War and had been seriously wounded, your life might have depended
on the hair from a horse's tail. How could this be? Well listen
up to some "hair" stories.
say take your meds and pray by Delbert Trew
I have often wondered where the big R with the little x mark used
on medical prescriptions originated. An old 1949 Coronet Magazine
(remember those?) offered an explanation...
Water by Mike Cox
"...Word of the amazing restorative qualities of the water
spread faster than the contents of a spilled bucket. The Javelin
said the people of Carrizo Springs got so healthy that the local
doctors practically fell into poverty...."
Palace of Healing by Archie P. McDonald
University of Texas M.D. Anderson Cancer Center
Good Old Days Bob Bowman
of a colonoscopy by Jase Graves 7-12-22
it's not COVID by Jase Graves 5-16-22
Memory by Brewster Hudspeth
up and Diet by Jase Graves
Meds by Wanda Orton
and JOSEFINA by Maggie Van Ostrand
Medical science could have saved itself a lot of trouble if the
powers that be had consulted my incredibly talented housekeeper,
Josefina, before rescinding the tried-and-true method of CPR (cardiopulmonary
Visit by Peary Perry
A friend of mine has a saying along the line of… “I’d rather be
pecked to death by ducks than to…(fill in the blank). Well, when
it comes to going to a doctor’s office the saying goes for me
if You Do, Damned if You Don’t by Elizabeth Bussey Sowdal
I was fascinated and horrified by an article written by Amy McGuire
in "Advance for Nurses" regarding the bizarre case of two Texas
nurses, Vickie Galle, RN and Anne Mitchell, RN...
Fraud by Peary Perry
Last month I read a report that stated that the good old US government
had paid out more than ninety two million of our hard earned dollars
to Medicare fraud. It seems so called medical suppliers have been
billing the government for wheelchairs and other pieces of home
equipment for people who had already died. Not only had the patients
died, but so had a large number of doctors who had originally
prescribed whatever was needed...
Scared of Something by Maggie Van Ostrand
Comedian Steven Wright, says "I'm not afraid of heights, I'm afraid
of widths." Good thing his audiences don't suffer from Geliophobia,
a fear of laughter. But there are some people who really are afraid
of widths like Oscar-winning actress Kim Basinger. She suffers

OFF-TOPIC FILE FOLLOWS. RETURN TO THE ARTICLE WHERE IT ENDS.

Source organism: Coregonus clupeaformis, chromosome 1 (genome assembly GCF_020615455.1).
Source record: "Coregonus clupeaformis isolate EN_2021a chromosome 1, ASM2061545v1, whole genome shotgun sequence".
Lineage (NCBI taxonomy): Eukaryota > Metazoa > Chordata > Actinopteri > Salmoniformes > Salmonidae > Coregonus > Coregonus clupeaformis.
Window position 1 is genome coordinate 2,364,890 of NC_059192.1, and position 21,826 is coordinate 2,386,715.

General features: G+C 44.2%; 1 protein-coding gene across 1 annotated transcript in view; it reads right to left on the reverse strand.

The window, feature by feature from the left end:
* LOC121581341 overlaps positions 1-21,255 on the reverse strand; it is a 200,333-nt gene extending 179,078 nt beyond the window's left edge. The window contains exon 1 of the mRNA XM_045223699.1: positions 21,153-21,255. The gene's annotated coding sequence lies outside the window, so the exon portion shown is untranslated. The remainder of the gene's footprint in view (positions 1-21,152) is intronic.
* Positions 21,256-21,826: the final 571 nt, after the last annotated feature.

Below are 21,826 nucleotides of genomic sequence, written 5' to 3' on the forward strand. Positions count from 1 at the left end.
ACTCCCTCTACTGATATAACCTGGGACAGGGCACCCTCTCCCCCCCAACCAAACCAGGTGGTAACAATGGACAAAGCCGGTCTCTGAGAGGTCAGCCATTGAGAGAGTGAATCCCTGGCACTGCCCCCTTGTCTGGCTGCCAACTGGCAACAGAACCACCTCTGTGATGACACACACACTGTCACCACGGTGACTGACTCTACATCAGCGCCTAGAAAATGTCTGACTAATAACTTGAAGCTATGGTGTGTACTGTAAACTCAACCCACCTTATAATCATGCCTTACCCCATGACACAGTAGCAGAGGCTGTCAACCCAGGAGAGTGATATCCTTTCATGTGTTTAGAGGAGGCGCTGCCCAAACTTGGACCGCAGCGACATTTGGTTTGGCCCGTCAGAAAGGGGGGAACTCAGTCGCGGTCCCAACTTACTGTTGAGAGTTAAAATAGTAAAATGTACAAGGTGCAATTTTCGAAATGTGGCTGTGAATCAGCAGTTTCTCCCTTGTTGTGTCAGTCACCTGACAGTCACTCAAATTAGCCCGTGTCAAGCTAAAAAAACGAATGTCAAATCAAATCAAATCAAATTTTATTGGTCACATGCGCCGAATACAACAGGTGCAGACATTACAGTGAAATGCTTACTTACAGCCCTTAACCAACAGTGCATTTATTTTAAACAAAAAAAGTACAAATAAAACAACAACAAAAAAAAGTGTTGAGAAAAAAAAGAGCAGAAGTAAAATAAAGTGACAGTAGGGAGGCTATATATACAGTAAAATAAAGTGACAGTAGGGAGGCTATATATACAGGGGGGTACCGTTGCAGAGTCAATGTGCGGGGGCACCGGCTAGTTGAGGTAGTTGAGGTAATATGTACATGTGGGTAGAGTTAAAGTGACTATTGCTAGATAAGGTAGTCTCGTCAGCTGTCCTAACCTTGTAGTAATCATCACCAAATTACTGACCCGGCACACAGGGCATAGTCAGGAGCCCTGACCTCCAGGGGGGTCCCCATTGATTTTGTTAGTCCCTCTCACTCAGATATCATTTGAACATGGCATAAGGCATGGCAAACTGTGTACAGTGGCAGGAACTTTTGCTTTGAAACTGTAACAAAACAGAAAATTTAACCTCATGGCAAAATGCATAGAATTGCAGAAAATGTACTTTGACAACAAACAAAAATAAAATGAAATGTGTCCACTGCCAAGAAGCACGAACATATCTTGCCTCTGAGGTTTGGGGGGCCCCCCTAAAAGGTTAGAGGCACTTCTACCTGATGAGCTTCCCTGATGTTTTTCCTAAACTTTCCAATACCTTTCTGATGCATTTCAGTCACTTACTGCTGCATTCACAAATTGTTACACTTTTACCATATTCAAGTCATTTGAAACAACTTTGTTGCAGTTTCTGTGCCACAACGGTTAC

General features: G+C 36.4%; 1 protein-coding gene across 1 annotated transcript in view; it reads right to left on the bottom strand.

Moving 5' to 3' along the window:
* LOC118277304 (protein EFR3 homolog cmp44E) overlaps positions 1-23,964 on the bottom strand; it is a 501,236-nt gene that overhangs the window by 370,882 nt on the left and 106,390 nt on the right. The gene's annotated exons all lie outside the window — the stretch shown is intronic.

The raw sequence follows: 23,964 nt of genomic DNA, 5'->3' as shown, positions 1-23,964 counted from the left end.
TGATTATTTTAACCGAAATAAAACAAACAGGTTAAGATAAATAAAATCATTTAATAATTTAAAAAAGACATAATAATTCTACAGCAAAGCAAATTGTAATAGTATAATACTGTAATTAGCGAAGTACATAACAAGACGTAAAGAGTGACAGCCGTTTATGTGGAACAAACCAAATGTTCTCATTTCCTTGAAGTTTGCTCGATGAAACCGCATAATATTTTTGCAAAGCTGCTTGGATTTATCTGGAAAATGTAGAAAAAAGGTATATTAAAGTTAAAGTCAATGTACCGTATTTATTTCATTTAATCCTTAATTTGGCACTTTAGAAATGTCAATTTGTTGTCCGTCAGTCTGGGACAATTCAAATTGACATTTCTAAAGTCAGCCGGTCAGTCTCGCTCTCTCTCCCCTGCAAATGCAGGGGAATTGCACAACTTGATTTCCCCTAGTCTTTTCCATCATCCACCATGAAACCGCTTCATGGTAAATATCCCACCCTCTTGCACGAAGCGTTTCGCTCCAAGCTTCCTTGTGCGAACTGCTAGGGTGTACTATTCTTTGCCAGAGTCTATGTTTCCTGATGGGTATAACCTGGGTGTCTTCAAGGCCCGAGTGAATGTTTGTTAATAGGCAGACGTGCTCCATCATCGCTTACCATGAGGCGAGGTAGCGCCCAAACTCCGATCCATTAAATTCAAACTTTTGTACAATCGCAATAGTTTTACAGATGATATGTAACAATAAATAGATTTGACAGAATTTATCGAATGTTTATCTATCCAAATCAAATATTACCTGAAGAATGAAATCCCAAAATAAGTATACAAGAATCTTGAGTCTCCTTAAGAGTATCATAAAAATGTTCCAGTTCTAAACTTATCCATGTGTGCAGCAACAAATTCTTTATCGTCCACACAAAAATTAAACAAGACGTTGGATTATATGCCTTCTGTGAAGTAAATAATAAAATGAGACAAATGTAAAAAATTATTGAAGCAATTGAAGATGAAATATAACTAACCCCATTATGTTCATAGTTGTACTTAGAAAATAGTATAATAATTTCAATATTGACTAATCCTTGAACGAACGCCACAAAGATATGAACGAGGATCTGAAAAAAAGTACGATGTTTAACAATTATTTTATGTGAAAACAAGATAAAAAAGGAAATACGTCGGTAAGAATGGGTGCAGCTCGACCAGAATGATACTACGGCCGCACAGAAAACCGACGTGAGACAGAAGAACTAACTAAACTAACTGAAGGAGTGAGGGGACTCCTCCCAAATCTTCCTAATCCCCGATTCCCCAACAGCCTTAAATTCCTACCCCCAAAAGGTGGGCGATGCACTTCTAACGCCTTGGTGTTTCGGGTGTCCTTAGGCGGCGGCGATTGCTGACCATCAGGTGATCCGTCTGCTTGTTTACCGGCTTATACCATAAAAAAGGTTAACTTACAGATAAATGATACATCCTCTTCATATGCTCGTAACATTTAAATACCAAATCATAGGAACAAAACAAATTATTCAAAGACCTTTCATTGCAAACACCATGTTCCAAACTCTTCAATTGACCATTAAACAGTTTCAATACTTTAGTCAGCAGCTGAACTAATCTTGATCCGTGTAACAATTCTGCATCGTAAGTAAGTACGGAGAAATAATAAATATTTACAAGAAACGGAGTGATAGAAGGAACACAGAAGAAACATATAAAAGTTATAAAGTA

from agoraphobia, a fear of open spaces...
by Peary Perry
"... I thought I would take a moment to explain to both the
ladies who read my stuff as well as to any men who are unaware
of what a PSA score is and why it is important. PSA stands for
prostate-specific-antigen test. To understand exactly what the
test is and why it is important..."
by Peary Perry
"...The spokesman for Lipitor for several years now has been
a Dr. Robert Jarvik. Dr. Jarvik is the inventor of the artificial
heart and started describing the benefits of Lipitor in 2006.
The congress is now probing the use of old Dr. Jarvik and has
reached a conclusion that forced Pfizer, the drug’s manufacturer,
to remove Dr. Jarvik from the ads..."
Health by Peary Perry
"...The parents who would sign up for any test would be the
ones who were concerned over their children, but how do you reach
the parents who are feeding their kids two pizzas a day and have
no concept of the health of their child?..."
by Peary Perry
[H]ere is this ad telling all of us that this wonderful little
pill is going to help us feel much better and they are even offering
to give me free samples. I didn't really think anything about
this but then turned the page and found the section describing
the potential 'side effects' that this wonder medication might
Pause That Regresses by Elizabeth Bussey Sowdal
"Andropause. Male menopause. HA! That’s all I can say. HA!
I was interested to read an article recently addressing the issue
of male menopause, or andropause. I was gratified, satisfied and
gleeful and not in a very nice way, if you must know. Here’s why..."
Visits by Peary Perry
Problem by John Gosselink
"...Swollen and itchy is no way to go through life, so I
ignored my usual aversion to going to the doctor and made an appointment.
Looking like a bus had repeatedly backed over my face...more"
and Diet by Peary Perry
"This year I’ve decided to get a head start on my annual
pilgrimage towards the torture of exercise and caloric reduction.
No more pie, no more cake, no more anything that remotely tastes
Flu? Try A Sock Full of Onions by Maggie Van Ostrand
at Allergies by John Gosselink
and Botox by Maggie Van Ostrand
What happens to those wonderful laugh lines when they're shot
full of Botox? How will anyone know we ever had any fun if our
faces are unlined, unlived.